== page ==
William Michaelian

Poems, Notes, and Drawings

Tag Archive for ‘Words’

Winter Work

Book by book I go, dusting, cleaning, reading, examining, inhaling, arranging. A library is a strange, quiet joy. It is good fortune, and in these times, when ignorance is vaunted, heralded, and prized, it is a reminder that wisdom and sanity are still alive in the world. And then when the rain stops, I put on even older clothes and go out and prune the fig tree, which, over the […]

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In the Half-Lit Damp I See a Face

In a dream last night, I was visited by one, or two, or three white-haired gentlemen I apparently should have known, but who were only vaguely familiar. They knew my name, but I did not know theirs. They seemed to be waiting for me to remember. Finally, I confessed I was at a loss, upon which one gave me a hint, a rather long and mystical-sounding title of a musical […]

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Did You Know?

My personal history, as such, is less important to me the longer I live. The memories are abundant, and my recall is still fairly reliable and clear. I am glad of that. But I don’t dwell on it, or in it, as I once did, and as my parents and their parents most certainly did. It’s almost as if, on the day we first met, we were already going in […]

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Weightless Wait

If we judge the depth of a poem only by the number of words or lines it contains, we will surely do the same when we read a woman, child, or man; such a waste it is, when we hurry to the end.   Weightless Wait A lacy maple, now orange, red, and yellow, is dropping leaves. Tiny birds arrive. Weightless. Wait. More leaves fall. Brushstrokes. Worn out shoes. A […]

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These States

If words had but one meaning, I would have died long ago and found no rest. Instead, I wept a while, and when it passed, I found this, my gravestone in the grass. It is a dictionary. And my name is filed neatly in the back, beneath Weights and Pleasures.   These States Winter one day, fall the next, sparrows in beds of leaves, birch-bright colors float in cold stone […]

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The Good Life

Untrimmed Edges, Tobias Smollett Novels, London, George Routledge and Sons, 1884.

Truth be told, I’m as content to face a gale as I am to sip rare verse — even when, a moment later, I forget the blessèd words.   The Good Life Let’s say you’re bathing in an eighteenth century English epistolary novel, in which words are soap bubbles, and paragraphs are beads draped by the door, when you hear the footsteps of someone you love cross the floor; The […]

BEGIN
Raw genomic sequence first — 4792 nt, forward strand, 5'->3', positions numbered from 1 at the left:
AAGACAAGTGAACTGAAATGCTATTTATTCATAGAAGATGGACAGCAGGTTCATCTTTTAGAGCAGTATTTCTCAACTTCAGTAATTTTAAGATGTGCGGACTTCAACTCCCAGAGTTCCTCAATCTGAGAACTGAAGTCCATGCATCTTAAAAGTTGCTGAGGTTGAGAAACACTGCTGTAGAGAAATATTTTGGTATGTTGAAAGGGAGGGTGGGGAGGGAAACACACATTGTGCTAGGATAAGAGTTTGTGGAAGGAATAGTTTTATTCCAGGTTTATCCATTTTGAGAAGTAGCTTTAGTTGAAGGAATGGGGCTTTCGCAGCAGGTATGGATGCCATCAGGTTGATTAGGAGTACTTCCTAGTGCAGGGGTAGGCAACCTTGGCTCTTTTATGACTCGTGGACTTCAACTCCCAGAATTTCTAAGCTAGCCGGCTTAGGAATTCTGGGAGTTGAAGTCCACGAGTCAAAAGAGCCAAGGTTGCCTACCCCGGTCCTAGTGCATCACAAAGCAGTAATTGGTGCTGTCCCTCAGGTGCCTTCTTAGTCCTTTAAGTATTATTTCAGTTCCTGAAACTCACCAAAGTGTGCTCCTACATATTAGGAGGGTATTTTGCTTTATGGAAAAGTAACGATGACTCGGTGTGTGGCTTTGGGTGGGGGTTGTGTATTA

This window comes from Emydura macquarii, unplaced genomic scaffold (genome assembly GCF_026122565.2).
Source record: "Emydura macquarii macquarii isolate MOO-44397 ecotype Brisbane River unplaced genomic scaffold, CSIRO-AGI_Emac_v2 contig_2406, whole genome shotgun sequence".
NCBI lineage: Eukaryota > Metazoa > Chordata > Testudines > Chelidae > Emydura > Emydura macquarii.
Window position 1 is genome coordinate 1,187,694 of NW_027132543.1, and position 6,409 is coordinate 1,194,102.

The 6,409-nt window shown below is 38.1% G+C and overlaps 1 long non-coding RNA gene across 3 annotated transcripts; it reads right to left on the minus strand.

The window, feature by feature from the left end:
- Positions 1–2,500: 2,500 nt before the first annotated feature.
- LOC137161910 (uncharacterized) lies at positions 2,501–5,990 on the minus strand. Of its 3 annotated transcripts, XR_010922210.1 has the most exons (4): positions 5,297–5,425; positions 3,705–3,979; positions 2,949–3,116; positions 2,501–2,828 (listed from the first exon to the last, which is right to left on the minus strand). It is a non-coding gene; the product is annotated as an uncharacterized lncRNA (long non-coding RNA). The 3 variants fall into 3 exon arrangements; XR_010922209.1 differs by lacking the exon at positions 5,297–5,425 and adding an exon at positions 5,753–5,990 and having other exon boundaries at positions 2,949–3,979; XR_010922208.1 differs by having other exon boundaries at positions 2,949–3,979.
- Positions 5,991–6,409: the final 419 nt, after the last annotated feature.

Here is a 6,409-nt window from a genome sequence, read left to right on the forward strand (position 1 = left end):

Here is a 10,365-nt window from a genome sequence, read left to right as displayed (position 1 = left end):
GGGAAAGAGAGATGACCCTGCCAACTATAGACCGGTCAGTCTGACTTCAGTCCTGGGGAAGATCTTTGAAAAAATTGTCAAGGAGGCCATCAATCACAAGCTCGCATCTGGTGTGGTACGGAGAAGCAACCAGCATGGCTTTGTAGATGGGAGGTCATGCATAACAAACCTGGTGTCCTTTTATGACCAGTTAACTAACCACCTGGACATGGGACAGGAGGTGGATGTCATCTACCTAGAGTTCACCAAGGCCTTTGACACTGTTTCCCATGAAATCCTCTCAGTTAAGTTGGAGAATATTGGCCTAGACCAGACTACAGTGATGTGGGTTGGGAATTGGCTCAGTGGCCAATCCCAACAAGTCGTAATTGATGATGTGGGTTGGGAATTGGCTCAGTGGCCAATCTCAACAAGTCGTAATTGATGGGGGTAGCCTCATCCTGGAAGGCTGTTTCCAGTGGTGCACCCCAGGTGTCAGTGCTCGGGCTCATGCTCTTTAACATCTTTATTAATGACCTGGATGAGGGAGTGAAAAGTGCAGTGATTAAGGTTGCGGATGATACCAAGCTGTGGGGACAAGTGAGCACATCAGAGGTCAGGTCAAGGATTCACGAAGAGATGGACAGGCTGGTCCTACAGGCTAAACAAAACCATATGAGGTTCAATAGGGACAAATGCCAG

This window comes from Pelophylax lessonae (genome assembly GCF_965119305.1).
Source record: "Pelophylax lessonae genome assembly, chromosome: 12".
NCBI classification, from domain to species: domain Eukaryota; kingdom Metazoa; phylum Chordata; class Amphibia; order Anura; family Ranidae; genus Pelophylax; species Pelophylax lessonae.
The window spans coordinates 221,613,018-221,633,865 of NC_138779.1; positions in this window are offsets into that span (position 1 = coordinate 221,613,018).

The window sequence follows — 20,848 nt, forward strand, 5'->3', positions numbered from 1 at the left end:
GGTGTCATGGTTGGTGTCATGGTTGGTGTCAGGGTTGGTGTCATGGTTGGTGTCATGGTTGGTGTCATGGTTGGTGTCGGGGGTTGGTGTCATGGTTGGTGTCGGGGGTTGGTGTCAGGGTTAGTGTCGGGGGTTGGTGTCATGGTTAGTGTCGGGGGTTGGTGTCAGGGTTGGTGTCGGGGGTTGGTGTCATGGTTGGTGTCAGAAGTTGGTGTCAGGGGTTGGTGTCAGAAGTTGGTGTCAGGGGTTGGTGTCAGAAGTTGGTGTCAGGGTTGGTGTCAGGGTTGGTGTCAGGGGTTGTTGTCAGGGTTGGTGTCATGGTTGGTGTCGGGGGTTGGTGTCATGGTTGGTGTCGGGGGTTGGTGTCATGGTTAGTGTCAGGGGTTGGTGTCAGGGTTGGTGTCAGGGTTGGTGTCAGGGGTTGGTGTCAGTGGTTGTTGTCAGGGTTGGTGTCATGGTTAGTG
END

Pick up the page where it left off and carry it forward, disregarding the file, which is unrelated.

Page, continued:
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Mirror Words

An inch or two of rain, and the falls are transformed. How easy it is to walk for miles on uneven ground — up, down, rocks, roots, leaves, ferns, moss, mud. On the hard surface of a residential street, where there are no obstacles, the feet soon tire and the muscles compress like old bed springs; but the trail is a veritable massage and the perfect recipe for dreamless sleep. […]

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Letter to Myself

In my mind, writing for publication is a sacred trust. To approach it as anything less would be a form of abuse. But I think the same can be said of any walk of life, any kind of work. Don’t you? Because, by each and every act, we publish ourselves.   Letter to Myself Yours are meager words circling the drain while the world outside rages on. No books exploding […]

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Icebergs

Well, maybe it’s not exactly like that. After all, writing even a simple sentence is like navigating among icebergs. Each word is that beautiful and dangerous, with almost all of its meaning hidden. And reading the sentence is like waking from a dream to find a snake in your hands. But it doesn’t remain a snake for long. It dissolves into semblance and sense with a glass of ruddy-ripe juice, […]

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Morning Coffee

As always at this early hour, I’m drinking coffee. I love coffee. I’ve loved it since childhood, when the aroma of it perking would invade my bedroom. Yes, I had a bed, and a room. I still marvel at it. At night, the sliding closet door, painted the same color as the walls, had to be closed. If it was open, the things hanging in the closet came to life […]

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